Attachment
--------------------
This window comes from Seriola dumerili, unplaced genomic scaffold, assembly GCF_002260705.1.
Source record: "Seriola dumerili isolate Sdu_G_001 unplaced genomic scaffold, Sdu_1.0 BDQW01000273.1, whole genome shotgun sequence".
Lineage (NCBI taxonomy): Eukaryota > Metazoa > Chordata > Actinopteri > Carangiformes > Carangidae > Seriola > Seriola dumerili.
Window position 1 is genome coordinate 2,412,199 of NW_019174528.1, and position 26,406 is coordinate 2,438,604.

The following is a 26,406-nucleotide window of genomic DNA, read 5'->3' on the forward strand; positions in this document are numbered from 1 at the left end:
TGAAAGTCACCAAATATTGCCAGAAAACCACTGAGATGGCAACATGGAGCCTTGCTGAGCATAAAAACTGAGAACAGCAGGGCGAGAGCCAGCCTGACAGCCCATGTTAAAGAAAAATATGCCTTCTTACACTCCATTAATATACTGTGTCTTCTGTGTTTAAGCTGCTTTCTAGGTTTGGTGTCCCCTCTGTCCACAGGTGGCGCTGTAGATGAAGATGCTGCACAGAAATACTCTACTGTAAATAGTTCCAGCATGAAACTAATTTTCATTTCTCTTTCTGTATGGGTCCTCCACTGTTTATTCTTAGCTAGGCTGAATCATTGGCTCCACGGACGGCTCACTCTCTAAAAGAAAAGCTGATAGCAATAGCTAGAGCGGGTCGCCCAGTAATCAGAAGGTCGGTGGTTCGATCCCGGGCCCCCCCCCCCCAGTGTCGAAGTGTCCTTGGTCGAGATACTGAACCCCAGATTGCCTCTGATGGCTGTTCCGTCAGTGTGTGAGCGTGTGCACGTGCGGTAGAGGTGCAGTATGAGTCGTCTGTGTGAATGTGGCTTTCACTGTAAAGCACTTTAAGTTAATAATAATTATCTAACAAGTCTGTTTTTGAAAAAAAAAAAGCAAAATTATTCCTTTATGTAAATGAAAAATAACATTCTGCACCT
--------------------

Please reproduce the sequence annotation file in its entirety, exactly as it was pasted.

This window comes from Seriola dumerili, unplaced genomic scaffold, assembly GCF_002260705.1.
Source record: "Seriola dumerili isolate Sdu_G_001 unplaced genomic scaffold, Sdu_1.0 BDQW01000273.1, whole genome shotgun sequence".
Lineage (NCBI taxonomy): Eukaryota > Metazoa > Chordata > Actinopteri > Carangiformes > Carangidae > Seriola > Seriola dumerili.
Window position 1 is genome coordinate 2,412,199 of NW_019174528.1, and position 26,406 is coordinate 2,438,604.

The following is a 26,406-nucleotide window of genomic DNA, read 5'->3' on the forward strand; positions in this document are numbered from 1 at the left end:
TGAAAGTCACCAAATATTGCCAGAAAACCACTGAGATGGCAACATGGAGCCTTGCTGAGCATAAAAACTGAGAACAGCAGGGCGAGAGCCAGCCTGACAGCCCATGTTAAAGAAAAATATGCCTTCTTACACTCCATTAATATACTGTGTCTTCTGTGTTTAAGCTGCTTTCTAGGTTTGGTGTCCCCTCTGTCCACAGGTGGCGCTGTAGATGAAGATGCTGCACAGAAATACTCTACTGTAAATAGTTCCAGCATGAAACTAATTTTCATTTCTCTTTCTGTATGGGTCCTCCACTGTTTATTCTTAGCTAGGCTGAATCATTGGCTCCACGGACGGCTCACTCTCTAAAAGAAAAGCTGATAGCAATAGCTAGAGCGGGTCGCCCAGTAATCAGAAGGTCGGTGGTTCGATCCCGGGCCCCCCCCCCCCAGTGTCGAAGTGTCCTTGGTCGAGATACTGAACCCCAGATTGCCTCTGATGGCTGTTCCGTCAGTGTGTGAGCGTGTGCACGTGCGGTAGAGGTGCAGTATGAGTCGTCTGTGTGAATGTGGCTTTCACTGTAAAGCACTTTAAGTTAATAATAATTATCTAACAAGTCTGTTTTTGAAAAAAAAAAAGCAAAATTATTCCTTTATGTAAATGAAAAATAACATTCTGCACCT